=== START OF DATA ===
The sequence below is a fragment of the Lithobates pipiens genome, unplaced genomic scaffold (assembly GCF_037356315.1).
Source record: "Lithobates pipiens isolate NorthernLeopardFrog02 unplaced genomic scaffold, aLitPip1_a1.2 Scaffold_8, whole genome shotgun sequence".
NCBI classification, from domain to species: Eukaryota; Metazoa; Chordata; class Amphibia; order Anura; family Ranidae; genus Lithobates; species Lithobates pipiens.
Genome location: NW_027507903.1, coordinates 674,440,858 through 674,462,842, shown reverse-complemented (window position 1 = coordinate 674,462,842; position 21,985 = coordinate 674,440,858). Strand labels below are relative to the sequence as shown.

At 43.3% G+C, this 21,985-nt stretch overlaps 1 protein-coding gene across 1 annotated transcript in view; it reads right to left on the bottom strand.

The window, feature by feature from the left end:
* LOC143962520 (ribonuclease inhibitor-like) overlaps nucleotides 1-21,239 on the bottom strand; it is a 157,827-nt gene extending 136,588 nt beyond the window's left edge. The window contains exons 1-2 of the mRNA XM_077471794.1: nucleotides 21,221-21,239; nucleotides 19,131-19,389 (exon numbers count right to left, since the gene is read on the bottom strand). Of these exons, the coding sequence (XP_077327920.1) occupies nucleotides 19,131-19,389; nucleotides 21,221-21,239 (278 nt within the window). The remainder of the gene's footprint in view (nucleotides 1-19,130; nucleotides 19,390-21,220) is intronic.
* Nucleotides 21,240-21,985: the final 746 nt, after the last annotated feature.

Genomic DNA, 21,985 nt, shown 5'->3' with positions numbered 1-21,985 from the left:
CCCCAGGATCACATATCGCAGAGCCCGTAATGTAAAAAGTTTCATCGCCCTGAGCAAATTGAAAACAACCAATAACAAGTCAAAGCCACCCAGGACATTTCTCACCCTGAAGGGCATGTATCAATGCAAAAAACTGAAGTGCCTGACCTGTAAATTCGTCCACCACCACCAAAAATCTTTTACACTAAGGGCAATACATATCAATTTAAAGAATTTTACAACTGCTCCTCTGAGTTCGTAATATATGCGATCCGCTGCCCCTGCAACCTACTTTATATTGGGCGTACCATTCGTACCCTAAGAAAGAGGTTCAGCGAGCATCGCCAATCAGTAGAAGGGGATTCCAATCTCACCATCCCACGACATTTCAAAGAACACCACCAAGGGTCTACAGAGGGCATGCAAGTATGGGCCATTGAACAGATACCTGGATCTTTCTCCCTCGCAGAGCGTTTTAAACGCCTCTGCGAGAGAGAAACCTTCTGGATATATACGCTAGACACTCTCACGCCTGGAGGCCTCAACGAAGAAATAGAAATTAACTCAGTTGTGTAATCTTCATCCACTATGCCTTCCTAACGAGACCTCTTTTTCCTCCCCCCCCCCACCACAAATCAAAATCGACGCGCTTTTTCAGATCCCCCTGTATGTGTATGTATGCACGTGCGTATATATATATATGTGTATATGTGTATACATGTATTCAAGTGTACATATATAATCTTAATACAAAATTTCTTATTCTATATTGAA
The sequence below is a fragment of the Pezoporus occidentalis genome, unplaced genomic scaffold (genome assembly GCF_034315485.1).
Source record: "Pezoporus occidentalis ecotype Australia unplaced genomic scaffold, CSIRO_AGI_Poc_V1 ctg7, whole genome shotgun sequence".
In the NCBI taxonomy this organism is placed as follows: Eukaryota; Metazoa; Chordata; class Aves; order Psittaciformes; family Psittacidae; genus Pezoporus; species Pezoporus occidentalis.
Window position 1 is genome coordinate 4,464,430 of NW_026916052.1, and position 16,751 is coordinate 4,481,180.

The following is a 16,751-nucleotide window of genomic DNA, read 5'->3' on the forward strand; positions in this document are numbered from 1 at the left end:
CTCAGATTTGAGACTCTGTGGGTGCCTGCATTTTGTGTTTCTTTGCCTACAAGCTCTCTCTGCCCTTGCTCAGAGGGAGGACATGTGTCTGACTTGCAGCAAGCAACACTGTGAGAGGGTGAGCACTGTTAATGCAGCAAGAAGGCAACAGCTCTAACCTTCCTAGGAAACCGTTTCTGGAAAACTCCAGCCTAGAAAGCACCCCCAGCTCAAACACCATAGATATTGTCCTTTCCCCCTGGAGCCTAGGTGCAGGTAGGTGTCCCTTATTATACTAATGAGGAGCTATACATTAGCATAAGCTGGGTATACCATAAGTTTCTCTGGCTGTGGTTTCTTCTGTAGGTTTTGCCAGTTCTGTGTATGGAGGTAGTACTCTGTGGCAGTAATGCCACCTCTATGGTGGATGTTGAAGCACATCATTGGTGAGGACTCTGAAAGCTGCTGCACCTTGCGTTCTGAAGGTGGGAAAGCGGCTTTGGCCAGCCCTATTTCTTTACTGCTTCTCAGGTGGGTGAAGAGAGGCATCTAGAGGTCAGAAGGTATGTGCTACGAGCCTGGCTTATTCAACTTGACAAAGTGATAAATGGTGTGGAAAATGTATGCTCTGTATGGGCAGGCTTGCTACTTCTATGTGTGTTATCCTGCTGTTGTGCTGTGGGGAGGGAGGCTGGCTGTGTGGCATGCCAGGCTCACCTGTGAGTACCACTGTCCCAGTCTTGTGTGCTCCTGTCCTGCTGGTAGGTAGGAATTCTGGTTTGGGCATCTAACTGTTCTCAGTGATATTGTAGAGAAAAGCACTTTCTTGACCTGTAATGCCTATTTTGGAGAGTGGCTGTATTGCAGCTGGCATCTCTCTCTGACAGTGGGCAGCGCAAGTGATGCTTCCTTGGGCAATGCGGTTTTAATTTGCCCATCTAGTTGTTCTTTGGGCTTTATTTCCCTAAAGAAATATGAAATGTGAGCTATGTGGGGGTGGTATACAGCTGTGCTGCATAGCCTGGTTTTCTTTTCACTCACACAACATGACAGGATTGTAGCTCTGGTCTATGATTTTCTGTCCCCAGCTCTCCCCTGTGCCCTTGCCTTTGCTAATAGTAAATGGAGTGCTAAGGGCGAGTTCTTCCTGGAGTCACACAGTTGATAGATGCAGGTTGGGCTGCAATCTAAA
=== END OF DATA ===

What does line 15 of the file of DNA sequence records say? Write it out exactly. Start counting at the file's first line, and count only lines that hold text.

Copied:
The following is a 16,751-nucleotide window of genomic DNA, read 5'->3' on the forward strand; positions in this document are numbered from 1 at the left end: